The new year has already marked major progress for colorectal cancer (CRC) screening with the implementation of the Removing Barriers to Colorectal Cancer Screening Act by the Centers for Medicare & Medicaid Services, which will protect Medicare beneficiaries from an unexpected bill if a polyp is detected and removed during a screening colonoscopy, as well asfrom the federal government requiring private insurers to cover colonoscopy as a follow-up to a noninvasive CRC screening test without imposing cost sharing for patients.
The American Gastroenterological Association is strongly committed to reducing the incidence of and mortality from colorectal cancer. There is strong evidence that CRC screening is effective, but only 65% of eligible individuals have been screened. A. Mark Fendrick, MD, and colleagues recentlythat cost sharing for CRC screening occurred in 48.2% of patients with commercial insurance and 77.9% of patients with Medicare coverage. The elimination of these barriers to CRC screening should improve adherence and reduce the burden of CRC.
As one of AGA President John M. Inadomi’s initiatives, the AGA created the CRC Screening Continuum Executive Committee in 2021 to develop AGA Position Statements that highlight the continuum of CRC screening and identify barriers, as well as work with stakeholders to eliminate known barriers. Chaired by former AGA President, David Lieberman, MD, AGAF, and with public policy guidance from Kathleen Teixeira, AGA Vice President of Public Policy and Government Affairs at the AGA, the committee identified that, at that time, colonoscopies after positive stool tests had often been considered “diagnostic” and, therefore, were not covered in full the way a preventive screening is required to be covered by the Affordable Care Act (ACA). The committee recognized that copays and deductibles are barriers to CRC screening and contribute to health inequity and socio-economic disparities. Noninvasive screening should be considered a part of programs with multiple steps, all of which – including follow-up colonoscopy if the test is positive – should be covered by payers without cost sharing as part of the screening continuum. Further, screening with high-quality colonoscopy should be covered by payers without cost sharing, consistent with the aims of the ACA. The committee recommended that the full cost of screening, including the bowel prep, facility and professional fees, anesthesia, and pathology, should be covered by payers without cost sharing.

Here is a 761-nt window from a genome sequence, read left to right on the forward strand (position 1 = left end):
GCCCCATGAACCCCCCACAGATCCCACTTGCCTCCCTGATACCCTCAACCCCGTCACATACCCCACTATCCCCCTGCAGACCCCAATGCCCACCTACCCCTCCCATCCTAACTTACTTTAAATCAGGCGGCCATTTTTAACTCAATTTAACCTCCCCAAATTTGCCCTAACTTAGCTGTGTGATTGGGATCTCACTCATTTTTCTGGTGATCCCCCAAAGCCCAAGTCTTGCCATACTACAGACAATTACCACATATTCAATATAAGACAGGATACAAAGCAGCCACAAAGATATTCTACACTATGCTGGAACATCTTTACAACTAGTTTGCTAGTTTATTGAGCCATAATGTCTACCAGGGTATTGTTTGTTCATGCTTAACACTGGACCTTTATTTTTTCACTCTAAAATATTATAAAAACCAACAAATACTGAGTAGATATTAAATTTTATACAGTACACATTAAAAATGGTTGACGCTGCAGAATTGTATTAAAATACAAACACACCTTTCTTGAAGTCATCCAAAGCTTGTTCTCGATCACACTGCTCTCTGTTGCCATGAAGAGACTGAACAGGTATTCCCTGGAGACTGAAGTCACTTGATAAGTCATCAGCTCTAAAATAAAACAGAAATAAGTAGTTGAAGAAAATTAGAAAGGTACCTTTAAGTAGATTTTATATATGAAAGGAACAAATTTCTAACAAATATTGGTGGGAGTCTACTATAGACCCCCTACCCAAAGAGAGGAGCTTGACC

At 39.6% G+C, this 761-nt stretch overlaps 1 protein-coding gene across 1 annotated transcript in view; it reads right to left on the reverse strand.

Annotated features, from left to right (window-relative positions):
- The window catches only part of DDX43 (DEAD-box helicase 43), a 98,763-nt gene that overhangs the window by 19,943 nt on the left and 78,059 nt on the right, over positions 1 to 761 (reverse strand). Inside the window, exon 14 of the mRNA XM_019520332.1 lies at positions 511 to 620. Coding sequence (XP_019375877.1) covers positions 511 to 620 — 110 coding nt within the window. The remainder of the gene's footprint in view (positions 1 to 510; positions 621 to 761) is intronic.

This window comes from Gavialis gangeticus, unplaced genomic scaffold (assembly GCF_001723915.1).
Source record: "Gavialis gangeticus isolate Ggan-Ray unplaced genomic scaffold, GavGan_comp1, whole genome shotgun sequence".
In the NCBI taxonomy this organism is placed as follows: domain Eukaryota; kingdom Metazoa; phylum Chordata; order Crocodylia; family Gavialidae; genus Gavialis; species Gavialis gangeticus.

Over the past decade, the AGA and other organizations have spent countless hours advocating for closing the gap. In September 2021, Dr. Inadomi and Dr. Lieberman, along with the American Cancer Society Cancer Action Network and Fight CRC, met with Assistant Secretary of Labor, Ali Khawar, and representatives from the U.S. Department of Health & Human Services and U.S. Department of Treasury to request they direct private health plans to cover colonoscopy after a positive noninvasive CRC screening. In January 2022, guidance from the United States Department of Labor, HHS, and the USDT clarified that private insurance plans must cover follow-up colonoscopies after a positive noninvasive stool test. In the Frequently Asked Questions (FAQs) about the Affordable Care Act Implementation, Part 51, the departments